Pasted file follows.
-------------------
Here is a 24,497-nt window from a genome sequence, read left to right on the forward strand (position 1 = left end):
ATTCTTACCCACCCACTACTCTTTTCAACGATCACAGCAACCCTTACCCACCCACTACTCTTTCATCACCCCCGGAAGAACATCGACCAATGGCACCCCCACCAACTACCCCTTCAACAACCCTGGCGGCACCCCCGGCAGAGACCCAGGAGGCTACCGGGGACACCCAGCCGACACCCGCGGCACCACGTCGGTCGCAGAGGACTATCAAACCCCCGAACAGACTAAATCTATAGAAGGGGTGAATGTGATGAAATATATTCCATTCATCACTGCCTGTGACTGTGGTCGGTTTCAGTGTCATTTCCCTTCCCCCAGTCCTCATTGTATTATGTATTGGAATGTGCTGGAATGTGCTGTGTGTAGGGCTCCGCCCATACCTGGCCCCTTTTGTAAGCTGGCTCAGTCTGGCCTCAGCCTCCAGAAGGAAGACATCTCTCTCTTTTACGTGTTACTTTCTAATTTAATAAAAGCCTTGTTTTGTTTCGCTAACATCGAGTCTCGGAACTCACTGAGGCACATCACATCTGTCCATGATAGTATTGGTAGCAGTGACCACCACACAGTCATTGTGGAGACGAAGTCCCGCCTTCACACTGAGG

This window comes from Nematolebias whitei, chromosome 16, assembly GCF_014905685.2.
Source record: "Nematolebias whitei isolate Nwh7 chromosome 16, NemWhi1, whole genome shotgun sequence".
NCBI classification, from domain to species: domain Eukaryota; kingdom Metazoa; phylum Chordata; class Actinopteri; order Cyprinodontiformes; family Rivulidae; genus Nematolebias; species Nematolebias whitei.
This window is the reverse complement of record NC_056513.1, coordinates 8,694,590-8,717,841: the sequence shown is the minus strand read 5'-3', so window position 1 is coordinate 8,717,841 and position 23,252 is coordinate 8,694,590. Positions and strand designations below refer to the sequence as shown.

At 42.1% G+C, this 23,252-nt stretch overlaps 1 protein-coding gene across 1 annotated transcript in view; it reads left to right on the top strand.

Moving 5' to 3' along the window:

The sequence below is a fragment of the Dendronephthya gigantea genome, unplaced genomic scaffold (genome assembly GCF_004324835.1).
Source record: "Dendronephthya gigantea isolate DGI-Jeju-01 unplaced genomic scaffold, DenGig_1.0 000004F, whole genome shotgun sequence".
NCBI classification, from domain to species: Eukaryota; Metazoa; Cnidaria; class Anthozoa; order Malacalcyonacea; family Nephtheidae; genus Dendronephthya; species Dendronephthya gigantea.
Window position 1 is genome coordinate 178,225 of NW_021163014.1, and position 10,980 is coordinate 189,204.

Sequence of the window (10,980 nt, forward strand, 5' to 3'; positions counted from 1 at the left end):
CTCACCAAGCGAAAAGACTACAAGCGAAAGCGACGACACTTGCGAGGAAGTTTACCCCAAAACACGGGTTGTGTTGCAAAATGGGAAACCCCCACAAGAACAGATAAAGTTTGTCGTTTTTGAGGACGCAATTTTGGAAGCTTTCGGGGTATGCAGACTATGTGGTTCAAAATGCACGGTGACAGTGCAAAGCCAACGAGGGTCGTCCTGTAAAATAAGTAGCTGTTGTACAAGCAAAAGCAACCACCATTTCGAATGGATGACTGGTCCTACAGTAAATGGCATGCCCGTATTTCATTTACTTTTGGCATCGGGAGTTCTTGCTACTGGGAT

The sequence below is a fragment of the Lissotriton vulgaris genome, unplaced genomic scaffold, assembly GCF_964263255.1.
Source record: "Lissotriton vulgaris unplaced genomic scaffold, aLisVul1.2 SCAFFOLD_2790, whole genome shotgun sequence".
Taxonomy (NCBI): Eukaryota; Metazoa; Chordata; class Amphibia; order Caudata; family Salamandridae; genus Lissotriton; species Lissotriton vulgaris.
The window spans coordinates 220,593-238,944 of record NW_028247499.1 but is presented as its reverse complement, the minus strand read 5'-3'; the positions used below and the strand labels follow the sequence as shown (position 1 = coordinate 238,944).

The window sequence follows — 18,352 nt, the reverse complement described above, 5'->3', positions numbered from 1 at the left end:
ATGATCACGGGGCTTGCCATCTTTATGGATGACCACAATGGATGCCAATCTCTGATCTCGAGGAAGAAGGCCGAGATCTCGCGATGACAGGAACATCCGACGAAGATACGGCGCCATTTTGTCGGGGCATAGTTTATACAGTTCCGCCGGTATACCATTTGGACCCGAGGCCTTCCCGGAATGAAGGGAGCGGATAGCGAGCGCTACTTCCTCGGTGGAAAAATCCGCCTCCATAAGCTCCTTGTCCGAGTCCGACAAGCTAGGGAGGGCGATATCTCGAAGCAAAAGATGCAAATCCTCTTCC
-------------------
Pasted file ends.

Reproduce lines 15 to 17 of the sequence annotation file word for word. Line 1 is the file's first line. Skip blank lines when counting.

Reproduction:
The sequence below is a fragment of the Lissotriton vulgaris genome, unplaced genomic scaffold, assembly GCF_964263255.1.
Source record: "Lissotriton vulgaris unplaced genomic scaffold, aLisVul1.2 SCAFFOLD_2790, whole genome shotgun sequence".
Taxonomy (NCBI): Eukaryota; Metazoa; Chordata; class Amphibia; order Caudata; family Salamandridae; genus Lissotriton; species Lissotriton vulgaris.